Rather than overthrow the Taliban, western allies should have focused instead on Al Qaeda, according to a retired Canadian general who led NATO forces in Afghanistan in 2006.

“We thought, naively, that regime change was the solution to the problem, retired major-general Dave Fraser said in an interview with journalist Murray Brewster of the Canadian Press. “…Looking backwards, I would have actually left the Taliban government in power and said (to them): ‘Stay out of the way. We’re here to find Al Qaeda.”

It was a mistake which the allies repeated in Iraq and later on in Libya and the reason why the west is “not pushing for a regime change in Syria,” he said.


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Fraser was commander of the Multinational Brigade for Regional Command South in Afghanistan’s southern provinces in 2006. He took over from U.S. Gen. Karl Eikenberry on February 2006 and served in that capacity until October 2006. Apart from this, he also commanded Canadian and international troops in Bosnia, Cyprus and other parts of the world.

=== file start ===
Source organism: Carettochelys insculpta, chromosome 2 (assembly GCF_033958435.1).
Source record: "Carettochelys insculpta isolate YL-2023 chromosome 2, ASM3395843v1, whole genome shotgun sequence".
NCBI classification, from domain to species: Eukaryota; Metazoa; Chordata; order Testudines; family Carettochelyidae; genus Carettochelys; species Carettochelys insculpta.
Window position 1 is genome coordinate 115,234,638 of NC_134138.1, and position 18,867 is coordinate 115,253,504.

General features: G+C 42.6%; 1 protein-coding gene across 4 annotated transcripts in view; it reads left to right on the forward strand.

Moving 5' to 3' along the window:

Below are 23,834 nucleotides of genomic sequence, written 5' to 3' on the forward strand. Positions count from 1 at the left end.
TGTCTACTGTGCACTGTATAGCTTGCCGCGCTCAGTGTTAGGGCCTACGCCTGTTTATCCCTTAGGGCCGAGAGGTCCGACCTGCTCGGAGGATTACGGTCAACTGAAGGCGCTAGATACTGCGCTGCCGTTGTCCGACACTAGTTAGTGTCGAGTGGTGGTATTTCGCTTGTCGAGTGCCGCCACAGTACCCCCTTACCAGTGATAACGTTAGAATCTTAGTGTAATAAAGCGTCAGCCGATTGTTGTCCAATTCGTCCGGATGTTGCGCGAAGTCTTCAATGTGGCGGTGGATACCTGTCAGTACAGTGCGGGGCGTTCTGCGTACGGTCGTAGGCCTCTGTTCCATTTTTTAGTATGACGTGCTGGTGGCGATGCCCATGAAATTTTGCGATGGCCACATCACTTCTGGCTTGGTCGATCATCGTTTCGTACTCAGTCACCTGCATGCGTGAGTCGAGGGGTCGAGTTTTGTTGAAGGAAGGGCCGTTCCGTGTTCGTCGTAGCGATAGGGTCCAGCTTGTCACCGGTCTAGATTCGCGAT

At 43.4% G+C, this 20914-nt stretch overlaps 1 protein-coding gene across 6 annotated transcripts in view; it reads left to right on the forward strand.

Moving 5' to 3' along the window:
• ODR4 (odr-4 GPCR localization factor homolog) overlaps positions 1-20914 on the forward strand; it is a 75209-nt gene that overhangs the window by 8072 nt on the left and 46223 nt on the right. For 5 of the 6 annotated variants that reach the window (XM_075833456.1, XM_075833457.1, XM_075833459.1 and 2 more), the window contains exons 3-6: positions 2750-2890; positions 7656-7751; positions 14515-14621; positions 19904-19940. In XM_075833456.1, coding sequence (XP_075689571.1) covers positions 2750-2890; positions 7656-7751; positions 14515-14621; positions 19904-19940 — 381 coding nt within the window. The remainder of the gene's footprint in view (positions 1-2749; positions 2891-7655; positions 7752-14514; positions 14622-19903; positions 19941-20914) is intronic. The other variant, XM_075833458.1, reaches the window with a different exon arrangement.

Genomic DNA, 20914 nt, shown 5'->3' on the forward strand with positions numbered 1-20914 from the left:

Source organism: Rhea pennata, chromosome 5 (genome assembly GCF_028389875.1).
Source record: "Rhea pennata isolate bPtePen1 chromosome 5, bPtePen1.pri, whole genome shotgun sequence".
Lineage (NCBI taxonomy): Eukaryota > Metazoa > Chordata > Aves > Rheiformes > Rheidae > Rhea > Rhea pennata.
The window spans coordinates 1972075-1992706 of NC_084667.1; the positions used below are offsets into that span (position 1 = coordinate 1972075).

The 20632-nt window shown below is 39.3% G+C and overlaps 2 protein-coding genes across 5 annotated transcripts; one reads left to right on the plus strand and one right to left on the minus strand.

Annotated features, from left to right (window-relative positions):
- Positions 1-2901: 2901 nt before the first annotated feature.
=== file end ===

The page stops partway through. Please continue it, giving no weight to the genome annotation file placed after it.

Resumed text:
After his retirement, Fraser joined INKAS Armoured Vehicle Manufacturing as a member of its board of directors.

At the time he commanded in Afghanistan the west was four-and-a-half years into the Afghan war and three years into the conflict in Iraq after Saddam Hussein was deposed.

Fraser said the Al Qaeda was the reason the allies were in Afghanistan in the first place, not the Taliban.

His comments come as the Afghanistan government is about to resume talks with Taliban leaders next week in Pakistan.

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